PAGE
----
(“Routine Repression,” Online:

Cuba does not tolerate any criticism of the state outside the official mechanisms established¶ under government control. Laws on “public disorder”, “contempt”, “disrespect”,¶ “dangerousness” and “agression”, are used to prosecute government opponents. No politicalor human rights organizations are allowed to obtain legal status. Trade unions and bar¶ associations independent from those affiliated to the Cuban Communist Party are notpermited to operate legally and their members are subject to repressive measures. Anychallenge to official policy invariably results in retaliatory action involving the violation ofhuman rights.To justify their arsenal of repressive laws and practices, Cuban officials continue to claimthat political opponents act under the sponsorship or the infludence of the United States¶ government, and that their activities are a threat against national security, Cuba’s integrity¶ and the revolution.

Lifting the Embargo Won’t Solve – Cuba Controls Imports

[ ] Lifting the embargo won’t create change – the Cuban government will still maintain control over profits from trade, which deters investors.

Suchlicki, Director of Institute for Cuban Studies at the University of Miami, 2013

(Jaime, “What If…the U.S. Ended the Cuba Travel Ban and the Embargo?,” Feb 26, Online:
In Cuba, foreign investors cannot partner with private Cuban citizens. They can only invest in the island through minority joint ventures with the government and its state enterprises. The dominant enterprise in the Cuban economy is the Grupo GAESA, controlled by the Cuban military. Most investments are done through or with GAESA. Therefore, American companies willing to invest in Cuba will have to partner mostly with the Cuban military. Cuba ranks 176 out of 177 countries in the world in terms of economic freedom. Outshined only by North Korea. It ranks as one of the most unattractive investments next to Iran, Zimbabwe, Libya, Mali, etc. Foreign investors cannot hire, fire, or pay workers directly. They must go through the Cuban government employment agency which selects the workers. Investors pay the government in dollars or euros and the government pays the workers a meager 10% in Cuban pesos. Corruption is pervasive, undermining equity and respect for the rule of law. Cuba does not have an independent/transparent legal system. All judges are appointed by the State and all lawyers are licensed by the State. In the last few years, European investors have had over $1 billion arbitrarily frozen by the government and several investments have been confiscated. Cuba’s Law 77 allows the State to expropriate foreign-invested assets for reason of “public utility” or “social interest.” In the last year, the CEOs of three companies with extensive dealings with the Cuban government were arrested without charges.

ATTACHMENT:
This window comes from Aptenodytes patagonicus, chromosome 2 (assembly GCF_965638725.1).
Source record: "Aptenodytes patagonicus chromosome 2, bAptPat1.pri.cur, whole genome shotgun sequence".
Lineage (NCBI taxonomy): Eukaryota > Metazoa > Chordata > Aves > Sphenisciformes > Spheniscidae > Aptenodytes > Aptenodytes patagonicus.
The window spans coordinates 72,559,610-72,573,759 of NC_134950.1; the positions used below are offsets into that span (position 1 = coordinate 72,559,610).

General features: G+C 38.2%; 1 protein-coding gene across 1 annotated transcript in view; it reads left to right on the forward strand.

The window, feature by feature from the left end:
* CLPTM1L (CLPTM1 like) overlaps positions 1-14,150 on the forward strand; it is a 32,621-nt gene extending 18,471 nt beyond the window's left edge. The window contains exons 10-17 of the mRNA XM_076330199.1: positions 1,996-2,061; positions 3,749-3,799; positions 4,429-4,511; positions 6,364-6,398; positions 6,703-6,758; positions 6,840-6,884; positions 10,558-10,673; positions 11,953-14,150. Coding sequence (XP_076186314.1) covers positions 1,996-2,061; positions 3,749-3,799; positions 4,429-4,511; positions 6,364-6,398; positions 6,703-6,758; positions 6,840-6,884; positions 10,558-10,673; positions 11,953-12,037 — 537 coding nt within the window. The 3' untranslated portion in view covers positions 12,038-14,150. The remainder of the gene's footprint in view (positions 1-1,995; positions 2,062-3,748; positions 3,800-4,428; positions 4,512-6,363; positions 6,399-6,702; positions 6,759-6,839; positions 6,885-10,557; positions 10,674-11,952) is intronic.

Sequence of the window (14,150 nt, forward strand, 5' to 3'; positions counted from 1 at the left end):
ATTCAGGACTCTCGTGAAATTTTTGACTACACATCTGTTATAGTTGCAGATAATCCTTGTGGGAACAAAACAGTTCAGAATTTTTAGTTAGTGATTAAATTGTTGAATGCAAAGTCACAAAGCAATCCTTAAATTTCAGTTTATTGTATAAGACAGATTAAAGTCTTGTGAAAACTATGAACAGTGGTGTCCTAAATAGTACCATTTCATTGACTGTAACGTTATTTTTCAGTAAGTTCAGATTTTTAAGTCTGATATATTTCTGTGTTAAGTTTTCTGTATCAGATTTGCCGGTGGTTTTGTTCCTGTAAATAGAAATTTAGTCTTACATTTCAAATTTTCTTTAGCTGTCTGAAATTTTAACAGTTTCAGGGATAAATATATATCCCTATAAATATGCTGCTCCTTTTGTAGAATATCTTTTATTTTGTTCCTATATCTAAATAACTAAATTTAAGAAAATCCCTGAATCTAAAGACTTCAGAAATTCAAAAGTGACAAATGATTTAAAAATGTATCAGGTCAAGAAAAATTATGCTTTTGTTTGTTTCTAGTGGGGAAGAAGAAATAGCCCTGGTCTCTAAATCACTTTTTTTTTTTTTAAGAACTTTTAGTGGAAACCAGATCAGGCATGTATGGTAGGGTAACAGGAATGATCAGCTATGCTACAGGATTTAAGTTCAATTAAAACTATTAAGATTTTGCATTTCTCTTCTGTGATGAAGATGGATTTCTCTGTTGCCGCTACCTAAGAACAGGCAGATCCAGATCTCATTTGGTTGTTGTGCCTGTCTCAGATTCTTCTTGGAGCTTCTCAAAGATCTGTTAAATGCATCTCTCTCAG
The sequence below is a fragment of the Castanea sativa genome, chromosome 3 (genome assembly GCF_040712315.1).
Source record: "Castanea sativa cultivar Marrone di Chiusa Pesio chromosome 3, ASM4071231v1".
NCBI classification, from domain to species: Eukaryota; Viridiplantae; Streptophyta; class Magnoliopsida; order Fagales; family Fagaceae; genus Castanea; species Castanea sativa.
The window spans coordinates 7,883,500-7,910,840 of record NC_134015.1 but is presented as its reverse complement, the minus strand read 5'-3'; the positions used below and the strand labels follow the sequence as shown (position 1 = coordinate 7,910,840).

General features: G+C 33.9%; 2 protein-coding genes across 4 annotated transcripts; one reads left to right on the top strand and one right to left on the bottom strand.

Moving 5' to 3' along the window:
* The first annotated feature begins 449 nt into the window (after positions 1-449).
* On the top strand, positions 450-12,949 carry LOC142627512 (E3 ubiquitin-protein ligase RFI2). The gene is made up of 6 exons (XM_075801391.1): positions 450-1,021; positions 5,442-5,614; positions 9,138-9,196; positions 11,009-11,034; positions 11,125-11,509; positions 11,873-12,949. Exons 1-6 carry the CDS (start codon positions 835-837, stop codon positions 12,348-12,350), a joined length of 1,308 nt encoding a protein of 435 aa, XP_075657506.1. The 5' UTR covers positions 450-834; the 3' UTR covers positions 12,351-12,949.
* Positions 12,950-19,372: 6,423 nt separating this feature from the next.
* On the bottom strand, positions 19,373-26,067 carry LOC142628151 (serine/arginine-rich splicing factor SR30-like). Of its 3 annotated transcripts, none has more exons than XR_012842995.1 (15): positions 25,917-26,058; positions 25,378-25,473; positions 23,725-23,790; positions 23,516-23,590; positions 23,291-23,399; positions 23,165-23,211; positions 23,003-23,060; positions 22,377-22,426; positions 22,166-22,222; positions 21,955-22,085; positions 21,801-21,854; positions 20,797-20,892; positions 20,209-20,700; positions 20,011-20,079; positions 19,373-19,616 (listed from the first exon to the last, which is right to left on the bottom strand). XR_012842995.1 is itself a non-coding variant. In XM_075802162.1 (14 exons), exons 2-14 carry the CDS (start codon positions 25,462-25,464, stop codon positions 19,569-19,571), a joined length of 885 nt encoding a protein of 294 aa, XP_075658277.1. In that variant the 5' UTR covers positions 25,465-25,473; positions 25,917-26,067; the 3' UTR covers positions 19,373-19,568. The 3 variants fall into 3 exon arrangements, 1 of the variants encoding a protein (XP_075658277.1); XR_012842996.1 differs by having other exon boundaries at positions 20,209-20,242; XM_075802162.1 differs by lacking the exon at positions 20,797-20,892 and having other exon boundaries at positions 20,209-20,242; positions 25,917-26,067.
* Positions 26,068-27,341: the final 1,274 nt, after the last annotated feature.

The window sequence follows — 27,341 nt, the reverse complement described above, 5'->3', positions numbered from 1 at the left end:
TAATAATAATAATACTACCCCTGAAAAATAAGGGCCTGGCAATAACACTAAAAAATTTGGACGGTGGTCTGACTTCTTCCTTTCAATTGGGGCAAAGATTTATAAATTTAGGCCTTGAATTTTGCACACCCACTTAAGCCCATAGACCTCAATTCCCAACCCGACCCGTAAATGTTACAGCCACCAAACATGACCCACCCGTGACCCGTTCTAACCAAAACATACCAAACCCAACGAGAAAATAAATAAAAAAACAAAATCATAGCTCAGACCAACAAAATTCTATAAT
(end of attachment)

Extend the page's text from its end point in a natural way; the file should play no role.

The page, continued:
Lifting the Embargo Won’t Solve – No US/Cuban Trade

[ ] Cuba and the US won’t trade – there’s no market in US for Cuban goods and Cuba won’t abandon relationships with China and Venezuela.

Suchlicki, Director of Institute for Cuban Studies at the University of Miami, 2013

(Jaime, “What If…the U.S. Ended the Cuba Travel Ban and the Embargo?,” Feb 26, Online:
All trade with Cuba is done with state owned businesses. Since Cuba has very little credit and is a major debtor nation, the U.S. and its businesses would have to provide credits to Cuban enterprises. There is a long history of Cuba defaulting on loans. Cuba is not likely to buy a substantial amount of products in the U.S. In the past few years, Cuba purchased several hundred million dollars of food in the U.S. That amount is now down to $170 million per year. Cuba can buy in any other country and it is not likely to abandon its relationship with China, Russia, Venezuela, and Iran to become a major trading partner of the U.S. Cuba has very little to sell in the U.S. Nickel, one of Cuba’s major exports, is controlled by the Canadians and exported primarily to Canada. Cuba has decimated its sugar industry and there is no appetite in the U.S. for more sugar. Cigars and rum are important Cuban exports. Yet, cigar production is mostly committed to the European market.